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The dot product is the most common way to define an inner product between elements of $ \R^n $ ($ n $-dimensional vectors).

Definition
Let $ \mathbf x=(x_1,\ldots,x_n)\in\R^n $ and $ \mathbf y=(y_1,\ldots,y_n)\in\R^n $ . We define the dot product $ \mathbf x\cdot\mathbf y $ between $ \mathbf x $ and $ \mathbf y $ by

$ \mathbf x\cdot\mathbf y=\sum_{i=1}^n x_iy_i=x_1y_1+\cdots+x_ny_n $

Note that some texts use the symbol $ \langle\mathbf x,\mathbf y\rangle $ to denote the dot product between $ \mathbf x $ and $ \mathbf y $ , preserving the inner-product notation.

The dot product is one of three common types of multiplication compatible with vectors; the other being the cross product and scalar multiplication, the latter belonging to the vector space nature of $ \R^n $ .

$ \R^n $ as an inner-product space

We will now prove that the dot product $ \cdot:\R^n\times\R^n\to\R $ turns $ \R^n $ into an inner-product space. There are four statements to prove, namely, given any $ \mathbf x,\mathbf y,\mathbf z\in\R^n $ and any scalar $ \alpha\in\R $ , the following is true:

  1. $ \mathbf x\cdot\mathbf y=\mathbf y\cdot\mathbf x $
  2. $ (\alpha\mathbf x)\cdot\mathbf y=\alpha(\mathbf x\cdot\mathbf y) $
  3. $ (\mathbf x+\mathbf y)\cdot\mathbf z=\mathbf x\cdot\mathbf z+\mathbf y\cdot\mathbf z $
  4. $ \mathbf x\cdot\mathbf x\ge0 $ with equality if and only if $ \mathbf x=\mathbf 0 $
Proof.
  1. $ \mathbf x\cdot\mathbf y=\sum_{i=1}^n x_iy_i=\sum_{i=1}^n y_ix_i=\mathbf y\cdot\mathbf x $
  2. $ (\alpha\mathbf x)\cdot\mathbf y=\sum_{i=1}^n(\alpha x_i)y_i=\alpha\sum_{i=1}^n x_iy_i=\alpha(\mathbf x\cdot\mathbf y) $ , where we in the second step factored out the $ \alpha $
  3. $ (\mathbf x+\mathbf y)\cdot\mathbf z=\sum_{i=1}^n(x_i+y_i)z_i=\sum_{i=1}^n(x_iz_i+y_iz_i)=\sum_{i=1}^n x_iz_i+\sum_{i=1}^n y_iz_i=\mathbf x\cdot\mathbf z+\mathbf y\cdot\mathbf z $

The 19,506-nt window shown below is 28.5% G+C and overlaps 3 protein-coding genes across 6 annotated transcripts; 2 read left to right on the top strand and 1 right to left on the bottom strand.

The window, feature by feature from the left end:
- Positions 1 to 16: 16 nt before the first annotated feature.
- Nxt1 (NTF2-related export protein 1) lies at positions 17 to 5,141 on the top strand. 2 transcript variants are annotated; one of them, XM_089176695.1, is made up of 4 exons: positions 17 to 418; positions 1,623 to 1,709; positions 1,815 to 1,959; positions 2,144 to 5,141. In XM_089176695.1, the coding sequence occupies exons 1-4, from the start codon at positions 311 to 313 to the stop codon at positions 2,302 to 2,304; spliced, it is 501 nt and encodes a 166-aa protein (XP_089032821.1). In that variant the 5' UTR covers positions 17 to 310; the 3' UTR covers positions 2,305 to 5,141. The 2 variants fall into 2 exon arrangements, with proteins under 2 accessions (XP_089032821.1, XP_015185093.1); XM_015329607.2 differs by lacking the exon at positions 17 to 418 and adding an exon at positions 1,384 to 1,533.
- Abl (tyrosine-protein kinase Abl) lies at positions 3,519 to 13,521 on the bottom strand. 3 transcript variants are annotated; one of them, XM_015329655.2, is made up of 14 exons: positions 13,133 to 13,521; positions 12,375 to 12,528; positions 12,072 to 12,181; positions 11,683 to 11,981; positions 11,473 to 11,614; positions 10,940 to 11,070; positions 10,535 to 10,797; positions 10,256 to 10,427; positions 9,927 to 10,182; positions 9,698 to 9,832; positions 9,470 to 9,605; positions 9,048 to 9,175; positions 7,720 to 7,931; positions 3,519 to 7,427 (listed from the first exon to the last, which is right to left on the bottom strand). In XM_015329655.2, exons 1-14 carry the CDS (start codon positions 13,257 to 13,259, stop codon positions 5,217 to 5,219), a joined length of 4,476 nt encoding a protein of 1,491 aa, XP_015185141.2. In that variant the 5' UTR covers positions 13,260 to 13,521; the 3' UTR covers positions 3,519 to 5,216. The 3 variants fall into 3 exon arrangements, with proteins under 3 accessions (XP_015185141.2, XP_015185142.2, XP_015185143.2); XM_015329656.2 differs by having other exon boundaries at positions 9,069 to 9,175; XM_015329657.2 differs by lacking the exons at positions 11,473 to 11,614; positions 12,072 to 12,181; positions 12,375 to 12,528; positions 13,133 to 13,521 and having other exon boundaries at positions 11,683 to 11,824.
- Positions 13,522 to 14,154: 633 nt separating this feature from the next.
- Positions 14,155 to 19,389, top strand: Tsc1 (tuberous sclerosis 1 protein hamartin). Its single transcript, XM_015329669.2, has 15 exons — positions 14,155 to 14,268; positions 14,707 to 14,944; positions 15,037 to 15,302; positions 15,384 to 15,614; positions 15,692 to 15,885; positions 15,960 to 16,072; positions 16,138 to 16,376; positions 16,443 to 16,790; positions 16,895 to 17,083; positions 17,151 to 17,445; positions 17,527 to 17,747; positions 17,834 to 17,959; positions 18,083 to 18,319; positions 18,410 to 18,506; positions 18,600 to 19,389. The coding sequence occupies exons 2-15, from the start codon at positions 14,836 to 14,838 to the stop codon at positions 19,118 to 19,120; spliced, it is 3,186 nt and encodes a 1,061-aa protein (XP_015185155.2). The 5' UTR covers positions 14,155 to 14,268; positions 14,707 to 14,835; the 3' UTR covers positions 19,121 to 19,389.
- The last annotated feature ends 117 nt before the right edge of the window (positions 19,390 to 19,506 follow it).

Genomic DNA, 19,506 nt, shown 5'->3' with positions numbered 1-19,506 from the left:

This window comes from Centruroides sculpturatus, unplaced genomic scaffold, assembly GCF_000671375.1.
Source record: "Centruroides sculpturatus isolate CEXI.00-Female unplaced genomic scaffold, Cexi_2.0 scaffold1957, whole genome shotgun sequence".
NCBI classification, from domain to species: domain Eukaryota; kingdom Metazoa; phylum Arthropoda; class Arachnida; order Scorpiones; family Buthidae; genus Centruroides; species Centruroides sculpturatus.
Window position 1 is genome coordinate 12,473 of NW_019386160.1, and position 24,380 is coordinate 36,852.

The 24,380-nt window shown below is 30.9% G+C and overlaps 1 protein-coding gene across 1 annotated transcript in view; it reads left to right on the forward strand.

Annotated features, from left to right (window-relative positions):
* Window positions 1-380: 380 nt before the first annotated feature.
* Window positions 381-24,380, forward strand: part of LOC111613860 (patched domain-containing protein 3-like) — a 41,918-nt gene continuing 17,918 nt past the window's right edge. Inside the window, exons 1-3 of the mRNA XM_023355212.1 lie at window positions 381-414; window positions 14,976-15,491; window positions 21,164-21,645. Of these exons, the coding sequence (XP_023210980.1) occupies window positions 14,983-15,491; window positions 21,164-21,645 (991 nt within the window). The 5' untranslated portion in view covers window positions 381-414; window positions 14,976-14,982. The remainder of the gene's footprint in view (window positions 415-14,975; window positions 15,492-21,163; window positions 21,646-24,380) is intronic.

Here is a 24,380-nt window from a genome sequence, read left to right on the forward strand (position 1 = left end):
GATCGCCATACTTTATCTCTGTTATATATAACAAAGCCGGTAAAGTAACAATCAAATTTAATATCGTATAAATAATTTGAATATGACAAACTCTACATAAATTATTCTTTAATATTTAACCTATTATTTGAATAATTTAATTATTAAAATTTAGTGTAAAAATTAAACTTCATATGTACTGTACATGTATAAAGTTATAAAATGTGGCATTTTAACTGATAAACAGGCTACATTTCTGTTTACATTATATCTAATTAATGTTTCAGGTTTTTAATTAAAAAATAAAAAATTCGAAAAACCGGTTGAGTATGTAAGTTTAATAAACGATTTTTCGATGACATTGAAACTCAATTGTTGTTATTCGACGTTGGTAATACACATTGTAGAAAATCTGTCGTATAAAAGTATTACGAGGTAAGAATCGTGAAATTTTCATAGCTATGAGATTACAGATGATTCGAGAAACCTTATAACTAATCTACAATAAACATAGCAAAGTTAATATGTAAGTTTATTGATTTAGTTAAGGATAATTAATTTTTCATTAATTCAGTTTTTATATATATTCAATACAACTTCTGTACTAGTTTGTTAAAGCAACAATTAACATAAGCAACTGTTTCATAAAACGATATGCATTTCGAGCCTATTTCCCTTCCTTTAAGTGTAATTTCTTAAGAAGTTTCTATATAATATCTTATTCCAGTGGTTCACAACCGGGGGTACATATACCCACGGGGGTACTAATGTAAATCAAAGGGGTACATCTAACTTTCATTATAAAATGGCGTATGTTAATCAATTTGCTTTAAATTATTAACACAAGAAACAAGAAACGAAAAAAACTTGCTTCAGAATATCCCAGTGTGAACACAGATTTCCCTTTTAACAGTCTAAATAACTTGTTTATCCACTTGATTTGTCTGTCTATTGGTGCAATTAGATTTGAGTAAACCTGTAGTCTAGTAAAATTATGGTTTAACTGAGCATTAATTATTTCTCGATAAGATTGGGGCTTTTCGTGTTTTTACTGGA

4. $ \mathbf x\cdot\mathbf x=\sum_{i=1}^n x_i^2=x_1^2+\cdots+x_n^2 $ . But each $ x_i^2\ge0 $ ($ i=1,\ldots, n $), so $ \mathbf x\cdot\mathbf x\ge0 $ , as required. Now suppose that $ \mathbf x=\mathbf 0 $ . Then clearly $ \mathbf x\cdot\mathbf x=\sum_{i=1}^n 0^2=0 $ . If $ \mathbf x\cdot\mathbf x=0 $ , then $ x_1^2+\cdots+x_n^2=0 $ . Suppose for the sake of contradiction that some $ x_i\ne0 $ . Then $ x_i^2>0 $ so that $ \mathbf x\cdot\mathbf x\ne0 $ . But this is a contradiction, so we must have $ \mathbf x=\mathbf 0 $

This completes the proof.

Euclidean norm and $ \mathbf R^n $ as a metric space

Once we have defined the dot product between elements of Euclidean $ n $-space, we may define a map $ \|\cdot\|:\R^n\to\R $ , when applied to $ \mathbf x\in\R^n $ is called the norm of $ \mathbf x $ .

Definition
If $ \mathbf x=(x_1,\ldots,x_n)\in\R^n $ , we define the norm of $ \mathbf x $ , denoted by $ \|\mathbf x\| $ , by

$ \|\mathbf x\|=\sqrt{\mathbf x\cdot\mathbf x}=\sqrt{\sum_{i=1}^n x_i^2} $

One can show that if $ \mathbf x\in\R^n $ and $ \mathbf y\in\R^n $ , then $ \|\mathbf y-\mathbf x\| $ is a valid distance between $ \mathbf x $ and $ \mathbf y $ , and hence turns $ \R^n $ into a metric space. In fact, this metric space is complete, meaning that every Cauchy sequence of elements in $ \R^n $ converges to some point in $ \R^n $ .

Angles between two elements

The dot product can be used to determine the angle between two elements: $ \cos(\theta)=\frac{V\cdot W}{|V||W|} $

Orthogonality

Two elements in an inner-product space are said to be orthogonal if and only if their inner-product is 0. In $ \R^n $ this translates to: $ \mathbf x $ and $ \mathbf y $ in $ \R^n $ are orthogonal if and only if $ \mathbf x\cdot\mathbf y=0 $ . Note that the zero vector is orthogonal to every vector.

See also

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